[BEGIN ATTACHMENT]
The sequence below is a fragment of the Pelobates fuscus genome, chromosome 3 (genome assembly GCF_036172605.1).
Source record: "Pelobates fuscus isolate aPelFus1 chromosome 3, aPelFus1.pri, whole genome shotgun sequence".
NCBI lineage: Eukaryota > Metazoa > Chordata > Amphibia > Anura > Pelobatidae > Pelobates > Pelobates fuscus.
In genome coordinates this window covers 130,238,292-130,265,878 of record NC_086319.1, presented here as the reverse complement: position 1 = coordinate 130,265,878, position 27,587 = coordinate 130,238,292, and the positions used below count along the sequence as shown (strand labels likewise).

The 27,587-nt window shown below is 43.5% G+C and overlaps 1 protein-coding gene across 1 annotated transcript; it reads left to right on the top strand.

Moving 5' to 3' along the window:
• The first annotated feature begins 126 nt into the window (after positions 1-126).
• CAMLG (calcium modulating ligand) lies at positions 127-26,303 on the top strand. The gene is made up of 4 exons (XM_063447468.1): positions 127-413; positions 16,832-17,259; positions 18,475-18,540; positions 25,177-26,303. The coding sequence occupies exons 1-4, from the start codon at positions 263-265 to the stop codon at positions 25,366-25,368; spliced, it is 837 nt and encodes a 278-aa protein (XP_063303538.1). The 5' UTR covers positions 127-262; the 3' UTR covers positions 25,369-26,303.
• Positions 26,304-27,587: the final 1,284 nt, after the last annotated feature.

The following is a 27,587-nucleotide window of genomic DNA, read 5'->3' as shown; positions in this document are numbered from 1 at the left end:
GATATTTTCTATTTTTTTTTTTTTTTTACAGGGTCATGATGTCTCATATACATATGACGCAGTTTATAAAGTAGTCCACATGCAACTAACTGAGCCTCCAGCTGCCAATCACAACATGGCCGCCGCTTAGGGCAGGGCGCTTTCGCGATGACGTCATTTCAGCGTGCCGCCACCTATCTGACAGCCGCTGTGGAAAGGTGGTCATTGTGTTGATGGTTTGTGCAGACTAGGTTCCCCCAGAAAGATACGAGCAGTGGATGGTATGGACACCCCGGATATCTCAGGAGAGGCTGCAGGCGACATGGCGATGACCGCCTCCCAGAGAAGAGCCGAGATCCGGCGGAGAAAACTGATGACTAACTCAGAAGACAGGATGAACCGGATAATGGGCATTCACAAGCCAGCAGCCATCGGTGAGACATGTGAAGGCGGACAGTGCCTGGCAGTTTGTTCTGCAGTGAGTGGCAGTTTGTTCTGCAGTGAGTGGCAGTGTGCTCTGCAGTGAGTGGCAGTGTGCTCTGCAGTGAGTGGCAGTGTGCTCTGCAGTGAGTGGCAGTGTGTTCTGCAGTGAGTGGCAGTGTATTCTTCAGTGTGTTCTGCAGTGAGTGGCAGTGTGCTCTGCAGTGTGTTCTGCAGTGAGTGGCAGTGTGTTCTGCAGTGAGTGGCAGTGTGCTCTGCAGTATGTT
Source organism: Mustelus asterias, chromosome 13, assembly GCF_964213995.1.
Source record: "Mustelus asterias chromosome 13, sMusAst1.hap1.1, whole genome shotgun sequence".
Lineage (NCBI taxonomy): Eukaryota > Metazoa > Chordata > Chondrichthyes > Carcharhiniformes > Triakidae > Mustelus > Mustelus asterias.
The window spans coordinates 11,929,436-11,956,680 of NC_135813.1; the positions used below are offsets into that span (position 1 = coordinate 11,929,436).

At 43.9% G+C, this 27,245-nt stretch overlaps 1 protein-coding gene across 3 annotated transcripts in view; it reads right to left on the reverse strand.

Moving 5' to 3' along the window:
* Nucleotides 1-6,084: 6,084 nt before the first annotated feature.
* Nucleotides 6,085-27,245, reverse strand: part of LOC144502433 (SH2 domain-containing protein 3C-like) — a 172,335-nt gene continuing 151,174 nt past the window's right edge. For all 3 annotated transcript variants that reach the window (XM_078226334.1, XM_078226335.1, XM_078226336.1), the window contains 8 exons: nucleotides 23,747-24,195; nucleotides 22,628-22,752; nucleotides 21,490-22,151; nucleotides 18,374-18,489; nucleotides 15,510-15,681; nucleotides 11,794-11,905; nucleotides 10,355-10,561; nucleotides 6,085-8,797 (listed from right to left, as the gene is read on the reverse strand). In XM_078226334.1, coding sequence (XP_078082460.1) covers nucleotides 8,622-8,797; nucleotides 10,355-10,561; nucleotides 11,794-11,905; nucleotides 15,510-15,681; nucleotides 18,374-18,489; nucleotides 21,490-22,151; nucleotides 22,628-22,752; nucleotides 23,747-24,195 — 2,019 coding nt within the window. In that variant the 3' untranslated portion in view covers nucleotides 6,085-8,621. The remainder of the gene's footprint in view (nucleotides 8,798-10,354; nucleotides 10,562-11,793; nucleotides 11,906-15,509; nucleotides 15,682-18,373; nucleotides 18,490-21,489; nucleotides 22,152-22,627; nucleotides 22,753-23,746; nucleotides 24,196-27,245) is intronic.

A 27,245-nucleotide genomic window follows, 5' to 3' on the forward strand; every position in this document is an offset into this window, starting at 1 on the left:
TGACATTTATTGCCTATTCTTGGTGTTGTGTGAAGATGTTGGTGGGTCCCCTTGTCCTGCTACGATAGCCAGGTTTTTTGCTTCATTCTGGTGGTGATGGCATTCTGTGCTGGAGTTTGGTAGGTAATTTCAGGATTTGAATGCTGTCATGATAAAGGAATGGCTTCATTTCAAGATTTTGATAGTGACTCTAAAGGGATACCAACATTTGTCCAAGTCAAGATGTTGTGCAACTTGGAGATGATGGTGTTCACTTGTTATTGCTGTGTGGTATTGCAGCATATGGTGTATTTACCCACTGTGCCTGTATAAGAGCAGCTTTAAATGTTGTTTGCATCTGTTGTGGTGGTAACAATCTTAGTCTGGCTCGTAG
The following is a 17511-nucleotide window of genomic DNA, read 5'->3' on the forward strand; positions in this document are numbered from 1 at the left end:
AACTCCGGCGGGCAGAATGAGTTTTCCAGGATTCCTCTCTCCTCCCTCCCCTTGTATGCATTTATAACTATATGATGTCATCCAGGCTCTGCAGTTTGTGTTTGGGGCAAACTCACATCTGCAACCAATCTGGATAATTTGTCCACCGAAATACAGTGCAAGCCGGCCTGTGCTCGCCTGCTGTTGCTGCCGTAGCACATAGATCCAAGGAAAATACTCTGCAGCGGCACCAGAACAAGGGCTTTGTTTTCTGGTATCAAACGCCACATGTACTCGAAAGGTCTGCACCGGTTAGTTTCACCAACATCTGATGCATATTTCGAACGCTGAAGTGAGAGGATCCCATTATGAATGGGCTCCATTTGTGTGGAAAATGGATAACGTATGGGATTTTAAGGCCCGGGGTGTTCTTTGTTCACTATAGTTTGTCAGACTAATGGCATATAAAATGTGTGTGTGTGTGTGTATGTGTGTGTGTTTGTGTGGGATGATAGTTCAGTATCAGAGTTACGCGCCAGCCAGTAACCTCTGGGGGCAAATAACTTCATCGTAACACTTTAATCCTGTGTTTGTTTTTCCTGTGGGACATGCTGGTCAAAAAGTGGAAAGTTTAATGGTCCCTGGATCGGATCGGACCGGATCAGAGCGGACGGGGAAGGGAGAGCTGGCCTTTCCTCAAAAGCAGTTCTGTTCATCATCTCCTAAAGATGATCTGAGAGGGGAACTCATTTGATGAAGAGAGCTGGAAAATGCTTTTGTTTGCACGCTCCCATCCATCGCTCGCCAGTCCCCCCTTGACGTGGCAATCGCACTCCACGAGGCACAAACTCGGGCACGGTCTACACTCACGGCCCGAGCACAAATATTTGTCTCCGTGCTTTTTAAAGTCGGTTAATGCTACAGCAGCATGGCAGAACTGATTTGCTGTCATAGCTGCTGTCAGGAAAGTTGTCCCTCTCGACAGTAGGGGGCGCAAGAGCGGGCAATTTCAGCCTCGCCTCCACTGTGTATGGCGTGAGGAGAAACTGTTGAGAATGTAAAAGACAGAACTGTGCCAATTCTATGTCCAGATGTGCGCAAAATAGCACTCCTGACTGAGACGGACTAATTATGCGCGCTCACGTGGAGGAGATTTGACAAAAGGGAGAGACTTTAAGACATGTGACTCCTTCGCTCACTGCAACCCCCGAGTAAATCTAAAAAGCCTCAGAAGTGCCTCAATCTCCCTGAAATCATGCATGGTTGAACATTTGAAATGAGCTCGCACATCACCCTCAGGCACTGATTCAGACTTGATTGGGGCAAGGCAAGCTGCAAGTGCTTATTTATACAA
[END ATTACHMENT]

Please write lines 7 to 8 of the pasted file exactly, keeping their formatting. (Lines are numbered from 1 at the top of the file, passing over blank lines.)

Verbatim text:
• The first annotated feature begins 126 nt into the window (after positions 1-126).
• CAMLG (calcium modulating ligand) lies at positions 127-26,303 on the top strand. The gene is made up of 4 exons (XM_063447468.1): positions 127-413; positions 16,832-17,259; positions 18,475-18,540; positions 25,177-26,303. The coding sequence occupies exons 1-4, from the start codon at positions 263-265 to the stop codon at positions 25,366-25,368; spliced, it is 837 nt and encodes a 278-aa protein (XP_063303538.1). The 5' UTR covers positions 127-262; the 3' UTR covers positions 25,369-26,303.